“Legislation that doesn’t include policy changes to secure our borders will not pass the Senate,” McConnell said in a speech on the Senate floor Wednesday. “The situation unfolding at our southern border on President Biden’s watch is a crisis of historic proportions.”

Republicans pointed to the record numbers of migrants crossing the southern border and argued it posed a security threat because border authorities cannot adequately screen them. But their demand that Congress pass significant changes to U.S. border policy interjects into the debate an issue that lawmakers have grappled over for decades with little success.

By holding the test vote, Senate Majority Leader Chuck Schumer is daring his Republican counterparts to vote against the cause of Ukraine funding that most have previously supported. He said in a speech the Senate is facing a question that “goes to the actual preservation of Western and democratic values in the world.”

Democrats were also making their case through a series of events on Capitol Hill with Ukrainian officials, including the speaker of Ukraine’s parliament.

The pressure appeared to have little affect on the GOP’s stance. But senators expressed some hope that Biden's remarks would revive the talks over border security policy.

“This kind of thorny, difficult problem is exactly what Joe Biden and Mitch McConnell have worked on before. And we could use their help and their leadership on this,” said Sen. Michael Bennet, D-Colo., one of the senators involved in negotiations over border policy.

As they look past the test vote, GOP senators have prepared a proposal for the bipartisan group in the talks. So far, senators have found some agreement on raising the initial standard for migrants to enter the asylum system but were stuck over placing limitations on humanitarian parole, a program that allows the executive branch to temporarily admit migrants.

“We’re clearly engaging in the negotiations, trying to be able to solve this,” said Sen. James Lankford, a Republican of Oklahoma who is involved in the talks.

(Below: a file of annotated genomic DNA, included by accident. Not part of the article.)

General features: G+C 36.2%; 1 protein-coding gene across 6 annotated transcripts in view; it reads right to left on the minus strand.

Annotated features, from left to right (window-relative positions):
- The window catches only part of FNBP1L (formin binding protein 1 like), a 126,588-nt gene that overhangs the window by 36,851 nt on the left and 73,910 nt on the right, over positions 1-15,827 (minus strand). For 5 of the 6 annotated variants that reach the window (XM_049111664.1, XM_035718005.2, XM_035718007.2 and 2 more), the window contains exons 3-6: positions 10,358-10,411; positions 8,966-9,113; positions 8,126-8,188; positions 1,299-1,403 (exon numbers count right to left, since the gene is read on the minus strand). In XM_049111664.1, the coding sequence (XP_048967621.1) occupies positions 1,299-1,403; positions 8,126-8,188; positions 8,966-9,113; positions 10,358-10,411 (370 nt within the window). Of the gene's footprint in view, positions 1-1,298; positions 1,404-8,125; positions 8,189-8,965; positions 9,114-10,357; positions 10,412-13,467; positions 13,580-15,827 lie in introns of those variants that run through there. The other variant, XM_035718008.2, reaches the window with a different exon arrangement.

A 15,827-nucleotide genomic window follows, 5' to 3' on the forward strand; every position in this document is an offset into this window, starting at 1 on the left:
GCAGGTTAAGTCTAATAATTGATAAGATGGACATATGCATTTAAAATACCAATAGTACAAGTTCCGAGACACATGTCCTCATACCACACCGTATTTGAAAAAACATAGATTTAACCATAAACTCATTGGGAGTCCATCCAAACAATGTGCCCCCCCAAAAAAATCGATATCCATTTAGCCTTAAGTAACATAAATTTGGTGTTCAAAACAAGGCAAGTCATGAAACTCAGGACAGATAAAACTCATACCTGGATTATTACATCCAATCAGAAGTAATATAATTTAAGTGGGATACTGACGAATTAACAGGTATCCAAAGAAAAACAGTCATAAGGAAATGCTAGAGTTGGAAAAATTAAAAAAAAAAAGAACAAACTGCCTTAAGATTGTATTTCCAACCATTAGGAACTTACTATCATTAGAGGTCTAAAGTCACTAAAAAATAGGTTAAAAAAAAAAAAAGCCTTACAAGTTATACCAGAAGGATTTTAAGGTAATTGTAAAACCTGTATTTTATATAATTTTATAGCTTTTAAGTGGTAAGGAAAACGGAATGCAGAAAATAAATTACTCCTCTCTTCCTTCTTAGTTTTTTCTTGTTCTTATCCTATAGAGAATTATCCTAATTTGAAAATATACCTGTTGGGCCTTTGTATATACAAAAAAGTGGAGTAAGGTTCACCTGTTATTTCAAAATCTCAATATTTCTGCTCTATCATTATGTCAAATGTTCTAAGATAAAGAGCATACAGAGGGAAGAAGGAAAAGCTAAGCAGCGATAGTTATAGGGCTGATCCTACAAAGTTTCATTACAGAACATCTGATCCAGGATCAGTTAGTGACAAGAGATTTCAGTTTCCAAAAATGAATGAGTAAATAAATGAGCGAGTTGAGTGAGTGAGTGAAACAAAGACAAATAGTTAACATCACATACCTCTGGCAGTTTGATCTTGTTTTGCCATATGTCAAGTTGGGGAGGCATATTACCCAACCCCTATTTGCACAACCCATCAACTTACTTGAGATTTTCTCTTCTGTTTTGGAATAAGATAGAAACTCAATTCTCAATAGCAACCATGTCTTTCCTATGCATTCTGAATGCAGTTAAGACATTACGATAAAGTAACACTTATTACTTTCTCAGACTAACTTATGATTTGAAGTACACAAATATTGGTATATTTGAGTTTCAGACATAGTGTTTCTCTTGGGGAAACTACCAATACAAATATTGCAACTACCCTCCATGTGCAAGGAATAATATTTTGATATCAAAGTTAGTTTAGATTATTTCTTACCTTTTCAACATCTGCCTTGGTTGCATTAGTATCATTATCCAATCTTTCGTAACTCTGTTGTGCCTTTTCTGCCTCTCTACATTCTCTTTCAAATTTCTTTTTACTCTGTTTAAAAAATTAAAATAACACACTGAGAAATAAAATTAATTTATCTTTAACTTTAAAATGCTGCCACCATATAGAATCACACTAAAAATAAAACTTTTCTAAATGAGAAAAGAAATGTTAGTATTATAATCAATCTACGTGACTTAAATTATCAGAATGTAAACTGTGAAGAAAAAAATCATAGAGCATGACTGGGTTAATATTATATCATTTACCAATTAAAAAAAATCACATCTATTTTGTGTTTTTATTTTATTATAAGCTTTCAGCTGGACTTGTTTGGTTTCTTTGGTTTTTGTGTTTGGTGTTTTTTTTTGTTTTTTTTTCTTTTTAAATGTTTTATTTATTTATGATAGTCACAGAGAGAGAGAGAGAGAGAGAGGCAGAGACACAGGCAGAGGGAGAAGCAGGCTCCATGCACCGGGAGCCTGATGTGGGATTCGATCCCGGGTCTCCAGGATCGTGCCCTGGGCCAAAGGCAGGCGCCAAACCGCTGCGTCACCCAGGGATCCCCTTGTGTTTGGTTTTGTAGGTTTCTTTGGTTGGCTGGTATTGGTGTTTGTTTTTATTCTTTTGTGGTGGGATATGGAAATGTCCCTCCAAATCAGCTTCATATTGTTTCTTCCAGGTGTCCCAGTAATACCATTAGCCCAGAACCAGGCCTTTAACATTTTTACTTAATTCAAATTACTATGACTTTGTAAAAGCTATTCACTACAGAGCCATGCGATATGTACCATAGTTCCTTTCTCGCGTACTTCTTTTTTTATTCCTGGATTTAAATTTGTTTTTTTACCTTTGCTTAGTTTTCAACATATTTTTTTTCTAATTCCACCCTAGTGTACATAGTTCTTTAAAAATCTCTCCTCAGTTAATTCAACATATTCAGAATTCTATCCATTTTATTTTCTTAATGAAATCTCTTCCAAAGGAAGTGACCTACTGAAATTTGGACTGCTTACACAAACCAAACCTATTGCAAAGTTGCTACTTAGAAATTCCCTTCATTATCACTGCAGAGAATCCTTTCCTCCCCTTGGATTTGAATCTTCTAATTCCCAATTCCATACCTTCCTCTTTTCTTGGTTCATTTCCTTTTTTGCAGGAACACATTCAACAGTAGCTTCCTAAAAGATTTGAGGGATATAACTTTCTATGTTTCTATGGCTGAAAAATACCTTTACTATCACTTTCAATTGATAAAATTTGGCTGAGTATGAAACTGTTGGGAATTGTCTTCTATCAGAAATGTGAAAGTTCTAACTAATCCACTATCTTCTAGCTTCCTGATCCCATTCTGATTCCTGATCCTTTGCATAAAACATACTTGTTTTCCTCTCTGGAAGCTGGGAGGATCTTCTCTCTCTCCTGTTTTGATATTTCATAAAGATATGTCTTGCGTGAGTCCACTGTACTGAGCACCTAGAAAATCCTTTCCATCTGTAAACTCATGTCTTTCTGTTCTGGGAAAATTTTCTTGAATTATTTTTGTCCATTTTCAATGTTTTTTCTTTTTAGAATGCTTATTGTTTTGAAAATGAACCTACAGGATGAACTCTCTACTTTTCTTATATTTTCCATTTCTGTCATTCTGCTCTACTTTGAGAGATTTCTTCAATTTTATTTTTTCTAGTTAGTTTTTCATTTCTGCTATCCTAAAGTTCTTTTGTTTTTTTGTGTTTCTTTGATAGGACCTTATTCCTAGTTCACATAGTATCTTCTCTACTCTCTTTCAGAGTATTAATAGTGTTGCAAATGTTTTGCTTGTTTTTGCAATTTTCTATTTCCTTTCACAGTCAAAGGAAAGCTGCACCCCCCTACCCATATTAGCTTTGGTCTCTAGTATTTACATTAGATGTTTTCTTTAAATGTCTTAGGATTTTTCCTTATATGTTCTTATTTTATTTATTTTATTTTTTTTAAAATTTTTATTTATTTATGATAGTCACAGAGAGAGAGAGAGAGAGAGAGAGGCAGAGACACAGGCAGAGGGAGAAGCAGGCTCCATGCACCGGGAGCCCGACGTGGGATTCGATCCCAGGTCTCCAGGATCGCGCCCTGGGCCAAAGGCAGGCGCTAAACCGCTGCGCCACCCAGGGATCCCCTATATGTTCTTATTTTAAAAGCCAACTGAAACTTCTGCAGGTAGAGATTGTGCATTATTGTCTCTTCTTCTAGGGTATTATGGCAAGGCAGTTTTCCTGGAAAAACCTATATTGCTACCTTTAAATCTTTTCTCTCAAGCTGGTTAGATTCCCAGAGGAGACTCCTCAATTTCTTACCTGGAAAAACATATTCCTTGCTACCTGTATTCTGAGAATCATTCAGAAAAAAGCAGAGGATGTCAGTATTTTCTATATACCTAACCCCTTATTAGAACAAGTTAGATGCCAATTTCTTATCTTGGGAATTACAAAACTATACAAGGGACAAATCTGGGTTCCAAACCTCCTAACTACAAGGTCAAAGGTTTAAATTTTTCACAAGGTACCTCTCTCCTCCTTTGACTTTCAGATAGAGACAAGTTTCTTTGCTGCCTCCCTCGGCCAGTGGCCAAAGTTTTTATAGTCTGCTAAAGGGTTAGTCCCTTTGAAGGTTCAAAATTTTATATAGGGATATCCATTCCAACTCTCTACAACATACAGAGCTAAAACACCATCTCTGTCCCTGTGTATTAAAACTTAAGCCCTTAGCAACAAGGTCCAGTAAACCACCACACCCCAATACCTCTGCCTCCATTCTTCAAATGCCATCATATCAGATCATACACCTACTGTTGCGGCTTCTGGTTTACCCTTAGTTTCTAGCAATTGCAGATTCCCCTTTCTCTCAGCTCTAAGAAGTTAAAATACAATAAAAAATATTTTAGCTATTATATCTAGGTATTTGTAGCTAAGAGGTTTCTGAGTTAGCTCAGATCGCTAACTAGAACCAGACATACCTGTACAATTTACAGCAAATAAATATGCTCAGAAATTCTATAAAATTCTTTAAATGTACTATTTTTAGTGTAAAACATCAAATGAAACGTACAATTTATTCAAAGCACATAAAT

But even if senators somehow find a way forward on the aid package, it still faces significant obstacles in the House. Hardline conservatives who control the chamber have vowed to block it unless it tacks to a broad set of hard-line border and immigration policies.

House Speaker Mike Johnson, already deeply skeptical of funding for Ukraine, has signaled he won’t support the aid package if it does not adhere to H.R. 2, a bill that would remake the U.S. immigration system with conservative priorities. It passed the House on a party-line vote in May, but has been rejected by Senate Democrats.

Meanwhile, the U.S. is expected to announce a $175 million package of military aid to Ukraine on Wednesday, including guided missiles for the High Mobility Artillery Rocket Systems (HIMARS), anti-armor systems and high-speed anti-radiation missiles, according to U.S. officials.

Brig. Gen. Pat Ryder, the Pentagon press secretary, said Tuesday there is about $1.1 billion left in funding to replenish U.S. military stockpiles for weapons and equipment sent to Ukraine. And he said there is roughly $4.8 billion in drawdown authority still available.


AP writer Lolita C. Baldor contributed.